Assessing consumer desire for foldable smartphones, a new report from the User Experience Strategies group at Strategy Analytics has found that the perceived value of the foldable form does not outweigh the added cost.
Key report findings include:
- The idea of having a larger-displayed smartphone in a portable size is perceived as valuable to the vast majority of consumers in the UK and the US. But, willingness to pay extra for a foldable device does not align with the desire to purchase one. Manufacturers must understand that there will be low sell-through until costs come down.
- But as the acceptance for traditional smartphone display sizes continues to increase, so does the imposed friction of trying to use them one-handed. Unless a foldable phone has a wider folded state, entering text when closed is too cumbersome, forcing users to utilize two hands to enter text, when in the opened state.
- Use cases need to be adequately demonstrated for consumers to fully understand and appreciate the potential for a foldable phone, though their priorities seemed fixed on promoting ‘two devices in one’ equaling a better video viewing experience. Identification and promotion of meaningful new use cases will be vital to success.
Christopher Dodge, Associate Director, UXIP and report author said: “As multitasking will look to be a core selling point for foldable phones, it is imperative that the execution be simplified and intuitive. Our data suggests there are a lot of uncertainties that come with foldable phone ownership, stemming mainly from concerns with durability and size, in addition to concerns over enhanced use cases.
“But our data also shows that when the consumers are able to use a foldable phone in hand, there is a solid reduction of doubt and concern about the concept. This means that the in-store experience may more important than ever in driving awareness, capabilities, and potential use cases.”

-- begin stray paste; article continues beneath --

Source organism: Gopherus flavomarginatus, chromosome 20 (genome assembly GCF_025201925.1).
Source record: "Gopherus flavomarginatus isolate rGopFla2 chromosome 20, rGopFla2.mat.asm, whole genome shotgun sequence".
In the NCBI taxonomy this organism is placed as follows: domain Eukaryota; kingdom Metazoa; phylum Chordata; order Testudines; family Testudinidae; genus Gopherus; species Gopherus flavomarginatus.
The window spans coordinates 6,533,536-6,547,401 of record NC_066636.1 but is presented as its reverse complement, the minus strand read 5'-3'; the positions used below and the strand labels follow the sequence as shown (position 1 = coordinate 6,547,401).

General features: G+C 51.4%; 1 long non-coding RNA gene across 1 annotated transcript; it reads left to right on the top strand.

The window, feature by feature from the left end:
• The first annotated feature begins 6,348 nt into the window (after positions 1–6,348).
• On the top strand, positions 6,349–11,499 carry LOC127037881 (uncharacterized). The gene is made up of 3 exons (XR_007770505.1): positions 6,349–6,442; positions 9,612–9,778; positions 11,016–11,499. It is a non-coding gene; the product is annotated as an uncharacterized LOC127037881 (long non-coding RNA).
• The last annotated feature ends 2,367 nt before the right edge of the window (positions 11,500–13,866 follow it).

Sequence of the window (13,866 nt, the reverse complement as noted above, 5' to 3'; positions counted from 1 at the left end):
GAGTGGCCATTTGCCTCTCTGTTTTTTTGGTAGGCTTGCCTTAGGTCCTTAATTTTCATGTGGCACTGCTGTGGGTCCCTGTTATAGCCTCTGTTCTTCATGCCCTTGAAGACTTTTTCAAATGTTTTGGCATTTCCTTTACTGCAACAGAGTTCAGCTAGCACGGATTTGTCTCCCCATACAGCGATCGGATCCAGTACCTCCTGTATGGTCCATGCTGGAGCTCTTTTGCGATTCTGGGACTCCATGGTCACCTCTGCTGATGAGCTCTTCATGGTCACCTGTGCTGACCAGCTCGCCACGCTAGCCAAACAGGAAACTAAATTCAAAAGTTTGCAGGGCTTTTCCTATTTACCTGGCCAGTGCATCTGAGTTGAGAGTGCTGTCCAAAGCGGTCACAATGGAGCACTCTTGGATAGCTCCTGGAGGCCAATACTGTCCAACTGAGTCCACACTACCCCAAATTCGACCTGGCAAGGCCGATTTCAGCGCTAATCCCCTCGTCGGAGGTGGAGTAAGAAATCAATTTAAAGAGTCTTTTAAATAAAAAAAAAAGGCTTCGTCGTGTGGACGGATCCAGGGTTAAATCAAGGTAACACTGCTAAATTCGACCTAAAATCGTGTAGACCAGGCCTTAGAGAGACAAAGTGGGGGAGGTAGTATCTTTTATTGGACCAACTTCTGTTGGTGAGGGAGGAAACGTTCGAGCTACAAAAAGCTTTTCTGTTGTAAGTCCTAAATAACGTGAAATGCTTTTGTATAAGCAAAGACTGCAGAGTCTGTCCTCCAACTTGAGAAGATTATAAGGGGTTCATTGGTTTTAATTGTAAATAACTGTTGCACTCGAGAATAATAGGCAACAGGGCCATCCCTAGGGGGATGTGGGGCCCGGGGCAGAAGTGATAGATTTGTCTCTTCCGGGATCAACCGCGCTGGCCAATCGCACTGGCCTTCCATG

Said Paul Brown, Director, UXIP: “The big question is whether the perceived value will outweigh the added cost; and the initial response from consumers is ‘no.’ The ability for foldable displays to resolve real consumer pain-points is, in our view critical to whether these devices will become a niche segment of the smartphone market or the dominant form-factor of the future. Until costs come down, these devices will not take off.”
New exploit exposes credit cards on mobile phones
Check Point Security has found that handsets using Qualcomm chipsets that hold credit and debit card credentials are at risk of a new exploit.
Now it’s more important than ever to update your phone.
Check Point security has found a vulnerability in mobile devices that run Android, which allows credit card details to be accessed by hackers.
Mobile operating systems like Android offer a Rich Execution Environment (REE), providing a hugely extensive and versatile runtime environment, which allows apps to run on the device. However, while bringing flexibility and capability, REE leaves devices vulnerable to a wide range of security threats. A Trusted Execution Environment (TEE) is designed to reside alongside the REE and provide a safe area on the device to protect assets and to execute trusted code. Qualcomm makes use of a secure virtual processor, which is often referred to as the “secure world”, in comparison to the “non-secure world”, where REE resides.
But Check Point “fuzzed” a “hole” into this secure world
In a 4-month research project, Check Point researchers attempted and succeeded to reverse Qualcomm’s “Secure World” operating system. Check Point researchers leveraged a “fuzzing” technique to expose the hole. Fuzz testing (fuzzing) is a quality assurance technique used to discover coding errors and security loopholes in software, operating systems or networks. It involves inputting massive amounts of random data, called fuzz, to the test subject in an attempt to make it crash.
Check Point implemented a custom-made fuzzing tool, which tested trusted code on Samsung, LG, and Motorola devices. Through fuzzing, Check Point found 4 vulnerabilities in trusted code implemented by Samsung (including S10), 1 in Motorola, 1 in LG, but all code sourced by Qualcomm itself. To address the vulnerability, the runtime of Android needs to be protected from both attackers and users. This is typically achieved by moving the secure storage software to a hardware-supported TEE.
Check Point Research disclosed its findings directly to the companies and gave them time to patch vulnerabilities. Samsung patched three vulnerabilities and LG patched one. Motorola and Qualcomm responded, but have yet to provide a patch, and there is no confirmation of a release date yet.
Check Point Research has urged mobile phone users to stay vigilant and check their credit and debit card providers for any unusual activity. In the meantime, they are working with the vendors mentioned to issue patches.